Aside from the continual shadow (or bright sunlight, depending on your perspective) of Obamacare, which seems to somehow continue to dominate political dialogue nearly five years after its enactment, the big news at the Utah legislature for the past week has been the SB 296, the new anti-discrimination and religious liberty comprise.
HB 296 was announced last week with much fanfare — as you might suspect any bill supported by both Equality Utah and the LDS Church might be. It’s almost certain to pass, but nonetheless it’s generated quite a bit of angst on the fringes of both political parties (though more so, I sense, on the far right than on the far left).
often always the case with political discussions that get heated, most of the commentary you’ll read is poorly informed.
For those who haven’t heard, SB 296 would add sexual orientation and gender identity to the list of protected classes in the existing Utah Anti-Discrimination and Fair Housing Acts, while providing accommodations for religious liberty.
One of the principal complaints I’ve seen about SB 296 from the right is that it will provide exemptions to religious organizations but decline to provide equivalent protections for individuals — a claim that, essentially, the LDS Church has thrown its members under the bus with a bill designed to safeguard its own existence.
I don’t think this is a fair critique.
First, you have to understand that SB 296 uses already existing vehicles as its means of enforceable anti-discrimination protections — and each of these laws already has carve-outs for individuals.
For example, the Utah Anti-Discrimination Act (UADA) only applies to employers who employ an average of 15 employees during the 20-week period before the assertion of any claim. Additionally, it already allows for hiring that might otherwise be discriminatory by a religious organization or affiliated religious educational institution (cough, BYU, cough), by an employer when giving preference to members of his or her immediate family, and in accordance with an existing seniority system. Three of these are carve-outs for individuals themselves, and one is an already existing carve-out for a religious organization identical to those that so many are complaining about with SB 296.
The Utah Fair Housing Act (UHFA) has similar carve-outs already existing and designed to protect individuals. It’s provisions prohibiting discrimination in the sale and rental of real property don’t apply to families selling or renting a home, provided they own the home in their own name, they own less than 4 homes/rental units, and they don’t use discriminatory advertising in their listing. The UHFA also provides protections for nonprofit organizations and religious educational institutions (cough, BYU, cough), again an already-existing institutional carveout like the ones generating so much angst now.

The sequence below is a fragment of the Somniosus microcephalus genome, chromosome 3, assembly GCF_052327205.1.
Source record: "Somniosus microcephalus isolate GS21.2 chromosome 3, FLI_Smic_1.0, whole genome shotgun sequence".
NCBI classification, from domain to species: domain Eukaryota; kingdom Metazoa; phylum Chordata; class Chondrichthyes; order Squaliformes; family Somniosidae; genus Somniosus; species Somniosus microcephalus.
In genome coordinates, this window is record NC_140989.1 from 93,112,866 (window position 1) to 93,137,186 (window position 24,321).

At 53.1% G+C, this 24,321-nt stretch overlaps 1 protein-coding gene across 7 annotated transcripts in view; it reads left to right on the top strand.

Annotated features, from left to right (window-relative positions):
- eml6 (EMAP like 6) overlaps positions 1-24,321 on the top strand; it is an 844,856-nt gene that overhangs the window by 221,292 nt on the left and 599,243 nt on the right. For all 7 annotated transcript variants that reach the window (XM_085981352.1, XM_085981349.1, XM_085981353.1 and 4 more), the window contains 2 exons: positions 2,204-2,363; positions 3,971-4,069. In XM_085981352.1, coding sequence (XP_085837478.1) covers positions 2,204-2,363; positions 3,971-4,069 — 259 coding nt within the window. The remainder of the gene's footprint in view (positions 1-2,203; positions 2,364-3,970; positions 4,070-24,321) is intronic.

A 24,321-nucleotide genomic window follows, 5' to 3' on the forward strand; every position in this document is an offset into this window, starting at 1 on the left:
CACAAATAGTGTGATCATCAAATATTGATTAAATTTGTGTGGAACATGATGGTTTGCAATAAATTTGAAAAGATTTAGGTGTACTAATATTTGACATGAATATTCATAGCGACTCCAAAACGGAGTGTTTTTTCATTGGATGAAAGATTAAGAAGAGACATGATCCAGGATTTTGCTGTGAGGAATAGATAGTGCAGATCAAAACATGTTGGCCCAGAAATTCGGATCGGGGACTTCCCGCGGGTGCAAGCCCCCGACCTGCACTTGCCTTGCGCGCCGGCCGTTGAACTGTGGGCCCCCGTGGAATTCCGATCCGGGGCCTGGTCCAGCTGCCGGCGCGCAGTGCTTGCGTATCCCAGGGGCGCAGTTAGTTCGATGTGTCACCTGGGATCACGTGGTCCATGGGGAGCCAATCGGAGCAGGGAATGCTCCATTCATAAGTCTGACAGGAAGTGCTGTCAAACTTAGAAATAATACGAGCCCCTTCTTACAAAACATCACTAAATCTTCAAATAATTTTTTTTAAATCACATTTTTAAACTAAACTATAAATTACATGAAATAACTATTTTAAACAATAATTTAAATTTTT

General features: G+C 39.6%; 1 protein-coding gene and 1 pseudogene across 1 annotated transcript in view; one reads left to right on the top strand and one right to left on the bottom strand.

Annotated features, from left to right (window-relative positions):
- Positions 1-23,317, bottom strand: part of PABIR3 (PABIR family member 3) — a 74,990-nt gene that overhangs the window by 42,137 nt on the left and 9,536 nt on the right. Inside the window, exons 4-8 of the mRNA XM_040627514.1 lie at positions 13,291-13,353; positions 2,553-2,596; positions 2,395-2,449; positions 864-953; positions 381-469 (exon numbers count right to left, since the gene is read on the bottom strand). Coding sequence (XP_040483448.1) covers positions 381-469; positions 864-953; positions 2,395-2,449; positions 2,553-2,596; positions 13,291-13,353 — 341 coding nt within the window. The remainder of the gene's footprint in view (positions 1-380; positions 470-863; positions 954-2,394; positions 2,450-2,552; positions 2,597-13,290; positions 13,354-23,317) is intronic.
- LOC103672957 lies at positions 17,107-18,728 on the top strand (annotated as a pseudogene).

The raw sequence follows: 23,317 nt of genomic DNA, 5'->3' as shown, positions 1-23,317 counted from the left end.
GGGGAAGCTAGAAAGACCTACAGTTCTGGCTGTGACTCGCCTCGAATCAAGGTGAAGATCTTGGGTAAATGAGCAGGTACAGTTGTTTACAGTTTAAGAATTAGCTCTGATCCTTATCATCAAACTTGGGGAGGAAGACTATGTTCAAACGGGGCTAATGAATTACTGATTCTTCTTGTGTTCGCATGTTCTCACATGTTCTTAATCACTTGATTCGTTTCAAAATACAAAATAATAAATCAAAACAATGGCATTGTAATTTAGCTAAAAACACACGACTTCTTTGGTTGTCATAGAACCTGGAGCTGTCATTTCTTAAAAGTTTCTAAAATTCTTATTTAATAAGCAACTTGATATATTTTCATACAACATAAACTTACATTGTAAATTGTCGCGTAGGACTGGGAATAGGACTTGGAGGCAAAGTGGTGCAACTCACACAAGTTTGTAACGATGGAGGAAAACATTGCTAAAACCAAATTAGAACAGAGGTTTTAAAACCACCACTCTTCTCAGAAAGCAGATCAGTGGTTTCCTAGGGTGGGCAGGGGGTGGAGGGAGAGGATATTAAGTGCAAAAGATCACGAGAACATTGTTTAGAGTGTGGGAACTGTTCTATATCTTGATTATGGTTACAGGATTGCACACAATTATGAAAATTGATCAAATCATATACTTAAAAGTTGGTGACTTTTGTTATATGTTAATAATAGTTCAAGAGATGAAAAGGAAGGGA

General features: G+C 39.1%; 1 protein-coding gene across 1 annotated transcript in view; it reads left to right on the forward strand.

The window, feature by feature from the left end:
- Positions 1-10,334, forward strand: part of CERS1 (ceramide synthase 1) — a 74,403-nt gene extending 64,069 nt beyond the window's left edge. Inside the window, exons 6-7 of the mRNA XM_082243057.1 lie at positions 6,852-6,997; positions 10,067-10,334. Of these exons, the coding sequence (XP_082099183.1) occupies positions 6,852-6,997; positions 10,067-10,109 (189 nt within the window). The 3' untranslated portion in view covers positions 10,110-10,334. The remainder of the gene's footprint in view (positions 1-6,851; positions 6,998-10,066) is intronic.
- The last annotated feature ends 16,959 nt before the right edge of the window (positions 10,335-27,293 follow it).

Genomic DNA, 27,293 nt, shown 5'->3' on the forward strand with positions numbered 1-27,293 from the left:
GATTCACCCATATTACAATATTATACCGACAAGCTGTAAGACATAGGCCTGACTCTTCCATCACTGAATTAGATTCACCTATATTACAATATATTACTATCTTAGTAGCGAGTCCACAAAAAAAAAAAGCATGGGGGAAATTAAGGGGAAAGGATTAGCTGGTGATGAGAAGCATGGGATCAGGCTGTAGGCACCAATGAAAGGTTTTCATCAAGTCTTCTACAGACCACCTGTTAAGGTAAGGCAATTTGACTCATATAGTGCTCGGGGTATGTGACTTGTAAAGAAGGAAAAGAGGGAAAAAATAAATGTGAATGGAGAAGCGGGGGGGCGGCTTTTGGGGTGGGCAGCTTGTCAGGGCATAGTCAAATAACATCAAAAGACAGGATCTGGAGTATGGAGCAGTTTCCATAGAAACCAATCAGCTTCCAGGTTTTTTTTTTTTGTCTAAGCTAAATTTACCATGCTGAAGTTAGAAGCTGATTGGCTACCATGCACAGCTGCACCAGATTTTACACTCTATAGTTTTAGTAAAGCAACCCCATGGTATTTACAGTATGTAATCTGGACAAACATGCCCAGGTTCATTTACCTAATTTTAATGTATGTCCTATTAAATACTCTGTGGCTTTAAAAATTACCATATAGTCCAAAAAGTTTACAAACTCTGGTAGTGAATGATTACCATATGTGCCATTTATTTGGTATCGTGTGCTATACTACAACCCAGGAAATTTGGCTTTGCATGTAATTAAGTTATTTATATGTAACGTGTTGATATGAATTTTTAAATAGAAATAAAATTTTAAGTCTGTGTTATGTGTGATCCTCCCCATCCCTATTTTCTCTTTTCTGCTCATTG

In short, the UADA and the UHFA are not laws aimed at individuals. They are aimed at businesses. By their threshold requirements and other provisions, these laws already have protections for individuals built into them.
Second, its important to realize that SB 296 does, in fact, add other protections designed to safeguard an individual’s right to exercise and express his or her religious convictions:
- It would provide express protection for individuals when individuals are acting in their capacity as a religious leader.
- It would specifically allow employees to express their religious beliefs in a non-disruptive, non-harassing manner, on equal terms with any other religious expression allowed by an employer (meaning that an employee could not be singled out for his religious beliefs), unless the expression of those beliefs was in conflict with the business interest of the employer.
- It would prohibit an employer from firing or otherwise discriminating against an employee for that employee’s religious expression outside of the workplace.
SB 296 also has a non-severability clause with respect to the additions to both the UADA and UFHA, which means that, in the event any of the religious liberty protections are diluted or struck down by a court, the whole SB 296 anti-discrimination structure would be struck down at the same time. This means that, while the anti-discrimination/religious liberty compromise could, in theory, be struck down judicially, it could only be legislatively altered.
I understand that many on the right do not want any additions to the protective classes identified in the UADA and UFHA or want those acts repealed entirely, but those paying attention realize that ship has already sailed. National same-sex marriage is coming, as are legislative protections with respect to housing and employment discrimination, and you would be hard pressed to negotiate a more favorable compromise with respect to religious liberty than SB 296. Furthermore, by getting out in front of the issue, Utah’s provisions can be touted and used as a model nationwide for religious accommodation in the context of anti-discrimination.
To the extent people are looking for a anti-discrimination law with a blanket exemption for individuals, they are being unreasonable. SB 296 is the stuff of compromise, and, frankly, it’s the best that religious liberty could hope for.
The narrative from the two sides in the ongoing fight over same-sex marriage has always been, “We’re not trying to muzzle your churches,” on the one hand, and, “We don’t care what you do in the privacy of your own home and bedroom,” on the other. With SB 296, each side puts its money where its mouth is and, as a result, will have to stomach some distasteful (to them) behavior.
In my opinion, the sponsors of the bill, as well as the stakeholders who participated in its drafting, deserve a big round of applause.
SB 296 is exemplary of the best of Utah and should be passed and signed in its current form.